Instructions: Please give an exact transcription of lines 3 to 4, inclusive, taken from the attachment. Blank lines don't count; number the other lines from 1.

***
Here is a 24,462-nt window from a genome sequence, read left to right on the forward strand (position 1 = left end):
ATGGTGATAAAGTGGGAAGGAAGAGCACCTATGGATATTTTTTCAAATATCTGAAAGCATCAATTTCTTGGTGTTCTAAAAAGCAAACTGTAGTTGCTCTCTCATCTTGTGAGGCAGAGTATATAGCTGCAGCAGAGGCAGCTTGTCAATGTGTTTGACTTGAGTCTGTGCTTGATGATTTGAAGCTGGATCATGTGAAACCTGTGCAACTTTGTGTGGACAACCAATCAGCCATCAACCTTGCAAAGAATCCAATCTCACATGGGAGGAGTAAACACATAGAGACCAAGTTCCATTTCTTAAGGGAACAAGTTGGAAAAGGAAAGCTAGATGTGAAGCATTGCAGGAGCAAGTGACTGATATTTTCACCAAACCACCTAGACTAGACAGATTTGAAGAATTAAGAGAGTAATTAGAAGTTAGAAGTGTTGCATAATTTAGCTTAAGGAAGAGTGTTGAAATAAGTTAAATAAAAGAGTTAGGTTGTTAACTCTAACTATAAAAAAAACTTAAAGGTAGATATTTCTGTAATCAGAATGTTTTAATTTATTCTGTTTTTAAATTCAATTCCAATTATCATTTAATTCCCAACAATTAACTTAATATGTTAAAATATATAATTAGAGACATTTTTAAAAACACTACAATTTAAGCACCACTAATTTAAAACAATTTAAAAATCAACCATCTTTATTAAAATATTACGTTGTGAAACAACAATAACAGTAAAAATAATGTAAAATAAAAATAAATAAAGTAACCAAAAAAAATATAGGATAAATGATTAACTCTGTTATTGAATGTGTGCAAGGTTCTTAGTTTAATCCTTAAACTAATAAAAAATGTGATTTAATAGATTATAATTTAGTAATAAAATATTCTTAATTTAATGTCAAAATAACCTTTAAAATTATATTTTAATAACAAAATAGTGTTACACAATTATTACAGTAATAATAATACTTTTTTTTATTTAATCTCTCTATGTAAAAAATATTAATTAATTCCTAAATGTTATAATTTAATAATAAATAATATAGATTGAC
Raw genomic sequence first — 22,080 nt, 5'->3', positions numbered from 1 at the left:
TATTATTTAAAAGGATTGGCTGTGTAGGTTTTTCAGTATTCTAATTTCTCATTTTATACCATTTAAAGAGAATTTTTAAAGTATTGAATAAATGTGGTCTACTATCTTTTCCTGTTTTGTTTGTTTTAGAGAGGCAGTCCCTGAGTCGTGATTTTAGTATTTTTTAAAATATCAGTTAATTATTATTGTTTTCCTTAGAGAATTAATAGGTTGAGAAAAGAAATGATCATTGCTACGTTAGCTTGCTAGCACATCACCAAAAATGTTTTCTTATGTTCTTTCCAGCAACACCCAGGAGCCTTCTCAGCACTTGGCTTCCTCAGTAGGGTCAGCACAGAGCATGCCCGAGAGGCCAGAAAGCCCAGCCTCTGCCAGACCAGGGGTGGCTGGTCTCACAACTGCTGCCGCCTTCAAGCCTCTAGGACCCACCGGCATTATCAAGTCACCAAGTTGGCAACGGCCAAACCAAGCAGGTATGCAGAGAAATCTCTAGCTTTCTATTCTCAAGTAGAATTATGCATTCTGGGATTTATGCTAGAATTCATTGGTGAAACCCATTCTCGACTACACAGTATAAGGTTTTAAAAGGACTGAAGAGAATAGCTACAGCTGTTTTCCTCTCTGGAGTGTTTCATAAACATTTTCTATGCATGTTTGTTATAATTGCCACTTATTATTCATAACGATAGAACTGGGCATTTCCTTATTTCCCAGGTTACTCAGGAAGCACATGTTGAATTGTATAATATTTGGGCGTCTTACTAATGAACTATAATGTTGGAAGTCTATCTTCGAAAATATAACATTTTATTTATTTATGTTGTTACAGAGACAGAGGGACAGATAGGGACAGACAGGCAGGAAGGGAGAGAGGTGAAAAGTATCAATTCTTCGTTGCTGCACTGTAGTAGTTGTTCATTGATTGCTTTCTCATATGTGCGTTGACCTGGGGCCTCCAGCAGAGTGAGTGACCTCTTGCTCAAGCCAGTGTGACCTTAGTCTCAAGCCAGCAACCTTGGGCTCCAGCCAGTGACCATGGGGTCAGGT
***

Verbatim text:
Raw genomic sequence first — 22,080 nt, 5'->3', positions numbered from 1 at the left:
TATTATTTAAAAGGATTGGCTGTGTAGGTTTTTCAGTATTCTAATTTCTCATTTTATACCATTTAAAGAGAATTTTTAAAGTATTGAATAAATGTGGTCTACTATCTTTTCCTGTTTTGTTTGTTTTAGAGAGGCAGTCCCTGAGTCGTGATTTTAGTATTTTTTAAAATATCAGTTAATTATTATTGTTTTCCTTAGAGAATTAATAGGTTGAGAAAAGAAATGATCATTGCTACGTTAGCTTGCTAGCACATCACCAAAAATGTTTTCTTATGTTCTTTCCAGCAACACCCAGGAGCCTTCTCAGCACTTGGCTTCCTCAGTAGGGTCAGCACAGAGCATGCCCGAGAGGCCAGAAAGCCCAGCCTCTGCCAGACCAGGGGTGGCTGGTCTCACAACTGCTGCCGCCTTCAAGCCTCTAGGACCCACCGGCATTATCAAGTCACCAAGTTGGCAACGGCCAAACCAAGCAGGTATGCAGAGAAATCTCTAGCTTTCTATTCTCAAGTAGAATTATGCATTCTGGGATTTATGCTAGAATTCATTGGTGAAACCCATTCTCGACTACACAGTATAAGGTTTTAAAAGGACTGAAGAGAATAGCTACAGCTGTTTTCCTCTCTGGAGTGTTTCATAAACATTTTCTATGCATGTTTGTTATAATTGCCACTTATTATTCATAACGATAGAACTGGGCATTTCCTTATTTCCCAGGTTACTCAGGAAGCACATGTTGAATTGTATAATATTTGGGCGTCTTACTAATGAACTATAATGTTGGAAGTCTATCTTCGAAAATATAACATTTTATTTATTTATGTTGTTACAGAGACAGAGGGACAGATAGGGACAGACAGGCAGGAAGGGAGAGAGGTGAAAAGTATCAATTCTTCGTTGCTGCACTGTAGTAGTTGTTCATTGATTGCTTTCTCATATGTGCGTTGACCTGGGGCCTCCAGCAGAGTGAGTGACCTCTTGCTCAAGCCAGTGTGACCTTAGTCTCAAGCCAGCAACCTTGGGCTCCAGCCAGTGACCATGGGGTCAGGT